I have recently been asked to present information before the Minnesota Nursing Home Social Workers Association. This post will outline what a social worker can expect when facing a complaint, and what immediate steps should be taken. I’ll “pull back the curtain” on what is happening when a complaint is received, some common areas where social workers get into trouble, and what you should do if a complaint is filed against you.
- What is the Purpose of the Board of Social Work (BOSW)?
- What are some Common Risk Areas where Social Workers Should be Wary?
- Why do Social Workers Generally Get into Trouble?
- What is the Complaint Process and What should a Social Worker do When Facing a Complaint?
The Board of Social work exists to:
“…protect the public by ensuring that all persons licensed as social workers meet minimum standards of practice. The board shall promptly and fairly investigate and resolve all complaints alleging violations of statutes and rules that the board is empowered to enforce and (1) take appropriate disciplinary action, adversarial action, or other action justified by the facts, or (2) enter into corrective action agreements or stipulations to cease practice, when doing so is consistent with the board’s obligation to protect the public.” Minn. Stat. 148E.185 (2017).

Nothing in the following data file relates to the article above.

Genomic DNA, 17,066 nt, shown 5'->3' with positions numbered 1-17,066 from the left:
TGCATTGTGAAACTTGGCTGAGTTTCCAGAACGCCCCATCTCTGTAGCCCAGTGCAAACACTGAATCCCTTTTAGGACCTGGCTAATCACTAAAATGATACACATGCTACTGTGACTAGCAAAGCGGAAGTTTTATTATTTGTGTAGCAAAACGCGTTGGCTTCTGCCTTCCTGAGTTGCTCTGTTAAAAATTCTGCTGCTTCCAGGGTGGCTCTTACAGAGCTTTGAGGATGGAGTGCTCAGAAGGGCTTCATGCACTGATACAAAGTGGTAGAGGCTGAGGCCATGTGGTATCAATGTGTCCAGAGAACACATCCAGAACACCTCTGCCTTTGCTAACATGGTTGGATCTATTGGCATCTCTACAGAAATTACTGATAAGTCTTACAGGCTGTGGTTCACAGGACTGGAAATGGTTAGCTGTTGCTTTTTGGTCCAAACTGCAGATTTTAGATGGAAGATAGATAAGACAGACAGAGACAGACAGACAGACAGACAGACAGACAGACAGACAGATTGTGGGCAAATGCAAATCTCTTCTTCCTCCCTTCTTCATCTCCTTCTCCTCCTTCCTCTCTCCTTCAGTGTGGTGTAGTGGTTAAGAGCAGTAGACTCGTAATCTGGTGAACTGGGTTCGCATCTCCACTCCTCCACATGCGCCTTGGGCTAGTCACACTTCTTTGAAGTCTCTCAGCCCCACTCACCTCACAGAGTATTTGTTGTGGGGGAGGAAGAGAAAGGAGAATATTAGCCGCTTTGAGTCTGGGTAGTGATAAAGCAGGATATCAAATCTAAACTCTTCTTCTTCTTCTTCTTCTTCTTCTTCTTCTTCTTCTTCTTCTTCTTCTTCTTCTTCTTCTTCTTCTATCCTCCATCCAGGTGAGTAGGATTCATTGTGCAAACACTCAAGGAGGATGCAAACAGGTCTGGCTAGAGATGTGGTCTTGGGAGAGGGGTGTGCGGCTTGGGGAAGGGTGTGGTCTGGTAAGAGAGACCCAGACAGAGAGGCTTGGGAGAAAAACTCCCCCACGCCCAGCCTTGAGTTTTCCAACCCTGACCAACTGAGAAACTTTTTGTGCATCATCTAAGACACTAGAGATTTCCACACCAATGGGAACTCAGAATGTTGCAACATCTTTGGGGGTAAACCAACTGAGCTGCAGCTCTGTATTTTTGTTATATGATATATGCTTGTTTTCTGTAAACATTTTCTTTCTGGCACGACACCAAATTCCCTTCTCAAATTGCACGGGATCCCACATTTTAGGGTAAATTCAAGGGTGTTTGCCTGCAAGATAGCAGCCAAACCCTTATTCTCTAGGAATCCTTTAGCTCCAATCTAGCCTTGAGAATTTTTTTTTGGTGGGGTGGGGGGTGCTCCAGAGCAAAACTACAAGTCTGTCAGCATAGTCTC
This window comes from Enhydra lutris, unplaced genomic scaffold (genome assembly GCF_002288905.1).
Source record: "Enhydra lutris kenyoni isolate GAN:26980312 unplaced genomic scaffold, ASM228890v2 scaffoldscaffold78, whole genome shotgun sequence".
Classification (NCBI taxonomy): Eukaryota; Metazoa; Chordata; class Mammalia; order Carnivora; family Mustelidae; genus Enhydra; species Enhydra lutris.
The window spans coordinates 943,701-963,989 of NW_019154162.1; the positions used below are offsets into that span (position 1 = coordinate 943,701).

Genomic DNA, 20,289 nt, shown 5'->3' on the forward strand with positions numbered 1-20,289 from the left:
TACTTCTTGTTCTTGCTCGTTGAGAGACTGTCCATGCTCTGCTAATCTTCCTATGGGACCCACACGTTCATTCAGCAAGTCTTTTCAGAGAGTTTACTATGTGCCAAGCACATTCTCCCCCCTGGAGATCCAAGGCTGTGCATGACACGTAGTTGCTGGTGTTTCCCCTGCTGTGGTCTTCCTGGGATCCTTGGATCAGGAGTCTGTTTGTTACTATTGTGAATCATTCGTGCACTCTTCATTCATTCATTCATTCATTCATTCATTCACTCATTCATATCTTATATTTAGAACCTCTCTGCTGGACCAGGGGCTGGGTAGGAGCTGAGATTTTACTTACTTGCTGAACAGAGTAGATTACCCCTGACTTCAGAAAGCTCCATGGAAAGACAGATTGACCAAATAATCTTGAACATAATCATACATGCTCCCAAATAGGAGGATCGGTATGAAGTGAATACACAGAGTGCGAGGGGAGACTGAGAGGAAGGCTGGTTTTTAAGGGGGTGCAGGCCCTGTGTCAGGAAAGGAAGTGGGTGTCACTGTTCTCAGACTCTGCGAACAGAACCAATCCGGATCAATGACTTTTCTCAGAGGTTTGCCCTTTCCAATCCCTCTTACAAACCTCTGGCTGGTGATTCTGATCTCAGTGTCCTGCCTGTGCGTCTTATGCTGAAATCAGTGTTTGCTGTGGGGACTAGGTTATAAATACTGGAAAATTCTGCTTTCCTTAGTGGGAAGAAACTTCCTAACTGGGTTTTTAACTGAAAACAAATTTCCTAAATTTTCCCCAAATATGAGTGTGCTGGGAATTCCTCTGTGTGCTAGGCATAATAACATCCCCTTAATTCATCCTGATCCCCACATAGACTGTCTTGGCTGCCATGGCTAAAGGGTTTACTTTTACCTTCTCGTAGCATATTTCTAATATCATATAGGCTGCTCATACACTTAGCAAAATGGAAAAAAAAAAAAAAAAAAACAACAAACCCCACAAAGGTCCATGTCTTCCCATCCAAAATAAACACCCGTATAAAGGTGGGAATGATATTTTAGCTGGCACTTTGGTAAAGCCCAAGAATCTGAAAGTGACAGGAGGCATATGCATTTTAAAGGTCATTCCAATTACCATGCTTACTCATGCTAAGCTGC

The Board exists to ensure that social workers meet minimum standards of practice, to investigate complaints, to take disciplinary action when warranted, and to enter into corrective agreements if a social worker is found to have violated their professional obligations.
When a complaint is received the Board will issue a letter of inquiry, which is simply a request for more information. If there are additional questions, the Board will issue a Notice of Conference. At times, the board will automatically suspend a license while a complaint is pending.
The Board has received more than 3000 complaints over the past 25 years but has only taken action against 322 social workers. What this means is that most cases are resolved without action against the social worker. Most cases (74%) are also resolved within 3 months. However, this depends a great deal upon how you handle your matter in the early stages when a complaint is filed.
What are some risk areas for social workers? The chart below outlines the various types of violations over a five-year span from 2009 to 2014:
Complaints Received by Type
Failure to Make Mandated Report
Failure to Pay License Fee
Violation of Licensing Requirement
Sexual Conduct or Harassment
Unlicensed Practice Misrepresentation
Violation of Board Order
Some common areas lead most often to Complaints being filed. These include:
Attitude Toward Clients
- Interacting in a patronizing or condescending manner
- Making critical or judgmental comments
Failure to Listen
- Failing to Listen – interrogating, interrupting, acting informally
- Failing to consider cultural meaning and background
Moving too Quickly
- Confronting/challenging/speculating or pushing action before adequately assessing the individual
- Trying to find solutions too early in the process to meet timelines
Overfamiliarity – Boundaries
- Displaying inordinate emotions
- Oversharing personal information
Other Common Risk Areas:
- Confidentiality and Privacy